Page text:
The life of the modern American woman is one of difficult gut-wrenching choice. We are constantly second-guessing our decisions, and often unfairly judged by our peers for the decisions we make, SAHMs, full-time moms, and part time moms alike. Ours is a life of overwhelming responsibility and treading water. Whatever path we decide to take, owning it is the key. Being part time is the best choice for my circumstances, but this is in no way a judgement on anyone else. There are simply too many variables in life for everyone to make the same decision, and we don't. That's why women are taking over the world, in so many ways!

According to the Council of Graduate Schools, more women attend graduate schools than men. Despite continued pay discrimination and glass ceilings at many law firms, the percentage of doctors and lawyers that also happen to be women has also increased by sixfold since the 1970’s.  Women are also rising the ranks of government; 20% of our US Senators are now women as well, bringing splashes of color to a sea of gray and black suits.

However, social media is where we really shine. Behind the not-so-glass screens of our computers, and on no ones schedule but our own, women are influencing and changing communities, movements, brands and commerce at a rate never before seen in history. Through Social Media, our voices are heard. We’re home from work, the kids are asleep, we have all the time in the world; and everyone is listening.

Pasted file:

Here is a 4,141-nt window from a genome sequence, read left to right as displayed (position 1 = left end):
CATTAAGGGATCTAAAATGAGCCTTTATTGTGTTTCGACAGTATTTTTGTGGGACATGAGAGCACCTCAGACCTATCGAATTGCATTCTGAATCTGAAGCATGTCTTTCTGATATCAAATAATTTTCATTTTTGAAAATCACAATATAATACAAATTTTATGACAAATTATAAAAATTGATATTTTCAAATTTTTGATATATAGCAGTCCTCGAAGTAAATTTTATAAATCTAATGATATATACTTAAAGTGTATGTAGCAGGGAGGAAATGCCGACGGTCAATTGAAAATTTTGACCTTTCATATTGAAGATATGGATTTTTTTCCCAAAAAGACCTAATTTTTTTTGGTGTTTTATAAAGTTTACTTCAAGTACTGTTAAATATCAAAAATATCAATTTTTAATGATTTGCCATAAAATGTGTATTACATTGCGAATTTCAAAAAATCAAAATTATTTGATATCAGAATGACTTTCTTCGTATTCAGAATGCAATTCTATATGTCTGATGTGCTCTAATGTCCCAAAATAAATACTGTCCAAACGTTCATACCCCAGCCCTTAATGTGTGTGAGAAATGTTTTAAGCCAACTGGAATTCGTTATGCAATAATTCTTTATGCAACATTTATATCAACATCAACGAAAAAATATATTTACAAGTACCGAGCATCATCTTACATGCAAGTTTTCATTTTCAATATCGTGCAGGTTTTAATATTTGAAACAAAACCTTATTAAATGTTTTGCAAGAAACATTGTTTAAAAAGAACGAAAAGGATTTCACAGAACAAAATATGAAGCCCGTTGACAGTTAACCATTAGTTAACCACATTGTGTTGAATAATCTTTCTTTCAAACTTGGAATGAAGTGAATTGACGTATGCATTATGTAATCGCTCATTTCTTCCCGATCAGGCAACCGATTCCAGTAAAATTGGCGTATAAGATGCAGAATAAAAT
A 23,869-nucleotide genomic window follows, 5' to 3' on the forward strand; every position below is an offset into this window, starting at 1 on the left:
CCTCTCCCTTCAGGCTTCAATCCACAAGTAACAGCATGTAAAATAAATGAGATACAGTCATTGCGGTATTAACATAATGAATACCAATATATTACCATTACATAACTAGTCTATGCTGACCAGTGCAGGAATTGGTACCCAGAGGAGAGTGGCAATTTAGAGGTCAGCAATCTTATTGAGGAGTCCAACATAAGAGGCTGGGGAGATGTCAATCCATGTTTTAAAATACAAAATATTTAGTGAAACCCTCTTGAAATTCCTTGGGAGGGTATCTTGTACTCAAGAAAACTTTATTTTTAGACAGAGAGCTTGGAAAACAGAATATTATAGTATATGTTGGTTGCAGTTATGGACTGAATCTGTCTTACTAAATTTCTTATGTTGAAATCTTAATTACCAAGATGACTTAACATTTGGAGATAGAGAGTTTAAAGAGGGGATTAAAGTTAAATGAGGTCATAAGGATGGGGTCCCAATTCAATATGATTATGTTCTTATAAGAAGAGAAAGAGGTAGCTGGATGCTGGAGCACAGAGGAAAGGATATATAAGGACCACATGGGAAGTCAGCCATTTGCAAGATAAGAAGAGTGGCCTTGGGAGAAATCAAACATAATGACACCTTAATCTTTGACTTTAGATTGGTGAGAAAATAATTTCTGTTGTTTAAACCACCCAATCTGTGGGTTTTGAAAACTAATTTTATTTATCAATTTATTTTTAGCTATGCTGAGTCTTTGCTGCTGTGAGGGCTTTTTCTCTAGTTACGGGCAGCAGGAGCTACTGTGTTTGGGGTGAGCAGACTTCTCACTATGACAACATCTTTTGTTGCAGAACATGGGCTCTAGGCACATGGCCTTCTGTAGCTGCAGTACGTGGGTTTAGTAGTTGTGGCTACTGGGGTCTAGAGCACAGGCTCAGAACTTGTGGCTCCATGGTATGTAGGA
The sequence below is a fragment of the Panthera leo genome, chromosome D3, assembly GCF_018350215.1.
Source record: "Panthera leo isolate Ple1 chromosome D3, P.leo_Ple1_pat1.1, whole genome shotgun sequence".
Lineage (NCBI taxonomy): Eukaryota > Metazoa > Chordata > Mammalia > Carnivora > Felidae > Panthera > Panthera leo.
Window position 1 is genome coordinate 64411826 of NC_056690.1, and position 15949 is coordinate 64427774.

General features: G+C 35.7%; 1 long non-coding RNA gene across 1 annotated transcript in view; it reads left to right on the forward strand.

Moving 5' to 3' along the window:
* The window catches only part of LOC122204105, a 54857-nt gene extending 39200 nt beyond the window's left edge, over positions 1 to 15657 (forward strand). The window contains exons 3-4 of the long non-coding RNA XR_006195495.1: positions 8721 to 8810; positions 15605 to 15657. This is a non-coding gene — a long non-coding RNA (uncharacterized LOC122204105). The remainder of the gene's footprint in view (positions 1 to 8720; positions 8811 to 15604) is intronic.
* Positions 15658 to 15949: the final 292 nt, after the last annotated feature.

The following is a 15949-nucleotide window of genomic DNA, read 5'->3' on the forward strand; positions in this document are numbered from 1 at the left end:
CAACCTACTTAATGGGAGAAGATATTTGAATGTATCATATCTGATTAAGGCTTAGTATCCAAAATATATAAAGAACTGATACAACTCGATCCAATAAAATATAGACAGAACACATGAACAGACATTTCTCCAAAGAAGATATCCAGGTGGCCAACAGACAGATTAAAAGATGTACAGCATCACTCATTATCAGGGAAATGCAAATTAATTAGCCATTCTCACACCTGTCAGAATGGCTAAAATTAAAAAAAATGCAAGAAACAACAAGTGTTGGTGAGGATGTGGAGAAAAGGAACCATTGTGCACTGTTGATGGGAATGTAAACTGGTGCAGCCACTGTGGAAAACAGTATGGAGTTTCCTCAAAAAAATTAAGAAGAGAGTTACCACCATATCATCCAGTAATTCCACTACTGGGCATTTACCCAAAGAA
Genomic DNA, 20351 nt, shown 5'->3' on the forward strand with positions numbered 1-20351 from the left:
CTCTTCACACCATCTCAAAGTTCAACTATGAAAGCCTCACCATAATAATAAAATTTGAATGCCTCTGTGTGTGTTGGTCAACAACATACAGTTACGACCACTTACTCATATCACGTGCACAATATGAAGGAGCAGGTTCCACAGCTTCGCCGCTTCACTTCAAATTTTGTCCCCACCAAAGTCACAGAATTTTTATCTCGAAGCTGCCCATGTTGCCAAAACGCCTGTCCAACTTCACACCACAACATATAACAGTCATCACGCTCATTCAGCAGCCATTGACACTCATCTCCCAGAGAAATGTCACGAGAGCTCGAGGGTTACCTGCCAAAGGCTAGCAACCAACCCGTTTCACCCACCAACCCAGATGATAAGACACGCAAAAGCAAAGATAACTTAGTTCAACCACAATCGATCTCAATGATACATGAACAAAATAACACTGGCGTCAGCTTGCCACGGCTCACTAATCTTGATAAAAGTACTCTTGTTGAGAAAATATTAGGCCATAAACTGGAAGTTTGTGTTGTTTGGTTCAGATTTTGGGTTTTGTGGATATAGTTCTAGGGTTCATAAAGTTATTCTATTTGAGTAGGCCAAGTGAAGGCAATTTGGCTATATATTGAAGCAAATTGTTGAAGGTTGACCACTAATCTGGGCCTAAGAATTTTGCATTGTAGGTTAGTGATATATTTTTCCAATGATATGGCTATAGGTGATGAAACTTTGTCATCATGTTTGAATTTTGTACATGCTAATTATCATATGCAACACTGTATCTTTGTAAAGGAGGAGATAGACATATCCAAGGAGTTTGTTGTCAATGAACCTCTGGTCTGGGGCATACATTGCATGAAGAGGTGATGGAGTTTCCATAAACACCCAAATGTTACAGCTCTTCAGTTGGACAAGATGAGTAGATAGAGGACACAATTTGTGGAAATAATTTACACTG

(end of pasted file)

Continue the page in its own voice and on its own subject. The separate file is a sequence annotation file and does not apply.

Thanks for reading! Don't forget to follow me by entering your email in the upper left-hand corner of the blog, where it says "follow by email".  

Got kids? Check out my new childrens book on Chronic Pain and Fibromyalgia!

Thursday, March 7, 2013

The Invisible Affliction; Fibromyalgia

Many of your friends, family and neighbors are afflicted with a frustrating, debilitating disease called Fibromyalgia, which affects about 2% of the population or roughly 5 million Americans. I have come to the conclusion that Fibromyalgia (FM) was designed to be a conglomeration of each and every bodily symptom that make one feel like “crap”, but only if its attack can be wholly invisible.  Seriously, its like the disease was designed by some bored omnipotent being that thought it would be funny to make people feel miserable,  but look and test completely healthy; the joke being that everyone would assume that we are simply nuts.  Consider this encounter:

Patient: "Hello doctor, Every part of my body is in constant pain. Also, I keep losing my keys, and sometimes I run into walls or trip over things that aren't there.  I get random headaches, and sometimes I have anxiety for no reason.  I'm really, really tired.  Oh, and there's this weird itch on my legs that won't go away.  Also, I'm nauseous and my back hurts, like a lot. My feet are freezing, like all the time"

Doctor: "Um, ok... wow, thats a lot of symptoms!" Wow, this b*tch is nuts.

When I first got sick, my initial visit to the GP went basically like that. I had so many weird symptoms that the doctor was clearly flustered, annoyed, and didn't know what to do with me. My blood tests were normal for the first 5 years of my disease. (Eventually that changed; I now have the diagnoses of Fibromyalgia, Mixed Connective Tissue Disease, Raynauds, and Autoimmune Hepatitis.)

Symptoms of Fibromyalgia mimic life-threatening or serious progressive diseases.  Migraines? "OMG, I have a brain tumor!".  Severe joint pain? "OMG! I must have arthritis!" Debilitating fatigue? "I seriously must have a tumor!"  Unexplained itching? "OMG! Scabies! Ew!" Losing everything that is of value to you at least 5 times a day? "OMG! I have early-onset Alzheimers!"  Eventually, after seeing an average of 23 Specialists and 7 GPs, you are told that there is nothing wrong with you.  "Yay?"